Ocean circulation response to anthropogenic aerosol and greenhouse gas forcing in the CSIRO-Mk3.6 climate model
Australian Meteorological and Oceanographic Journal
We use the CSIRO-Mk3.6 coupled climate model to examine the impact of anthropogenic aerosols (AAs) and long-lived greenhouse gases (GHGs) on aspects of the global ocean circulation. Focusing on the second half of the twentieth century, we compare multiple ten member ensembles of historical climate change, which are forced by different combinations of forcing agents; these different simulations enable us to separately diagnose the effects of changes in AAs and GHGs. We also compare ten member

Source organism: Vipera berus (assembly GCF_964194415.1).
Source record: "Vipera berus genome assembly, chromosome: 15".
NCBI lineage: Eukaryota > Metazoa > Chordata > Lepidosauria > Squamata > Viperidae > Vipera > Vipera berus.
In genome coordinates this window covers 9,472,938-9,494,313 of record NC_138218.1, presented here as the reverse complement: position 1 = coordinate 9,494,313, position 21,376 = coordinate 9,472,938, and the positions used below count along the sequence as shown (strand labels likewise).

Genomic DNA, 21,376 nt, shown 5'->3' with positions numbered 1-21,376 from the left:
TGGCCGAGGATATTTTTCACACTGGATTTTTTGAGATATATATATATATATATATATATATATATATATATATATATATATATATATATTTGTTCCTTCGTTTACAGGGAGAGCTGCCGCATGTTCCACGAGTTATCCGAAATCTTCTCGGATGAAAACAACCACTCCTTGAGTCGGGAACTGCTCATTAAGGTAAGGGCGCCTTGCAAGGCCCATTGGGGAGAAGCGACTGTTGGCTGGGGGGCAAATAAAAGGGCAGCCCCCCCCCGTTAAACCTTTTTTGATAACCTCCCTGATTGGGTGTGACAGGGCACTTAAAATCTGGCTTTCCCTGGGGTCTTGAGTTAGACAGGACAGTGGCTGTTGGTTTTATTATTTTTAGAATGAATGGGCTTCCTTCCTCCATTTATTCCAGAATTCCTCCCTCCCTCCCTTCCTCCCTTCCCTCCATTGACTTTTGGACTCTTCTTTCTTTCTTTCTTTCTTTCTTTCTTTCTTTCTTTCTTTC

... mpare ten member 21st century ensembles driven by Representative Concentration Pathways 4.5 (RCP4.5) and 8.5 (RCP8.5). To a large degree the pattern of change in the oceans due to the impact of AAs is similar to the effect of increasing GHGs, but of opposite sign. The Atlantic Meridional Overturning Circulation (and associated North Atlantic Deep Water formation) strengthens in response to historical changes in AAs but weakens in response to increasing GHGs. Similarly, the Indonesian Throughflow strengthens in response to AAs, and weakens in response to increasing GHGs. The Drake Passage Transport, however, shows a small weakening (strengthening) due to historical changes in AAs (GHGs) in the ensemble mean. The change in the Drake Passage Transport is much clearer in the 21st century, in which it increases strongly in response to increasing GHGs and decreasing AAs in both RCP4.5 and RCP8.5. The results suggests that without the influence of AAs, changes in ocean circulation would have already followed a path much more like one dominated by increasing GHGs. Considering that the AA levels are expected to decrease during the next few decades, the effects of increasing GHGs on ocean circulation will be amplified accordingly.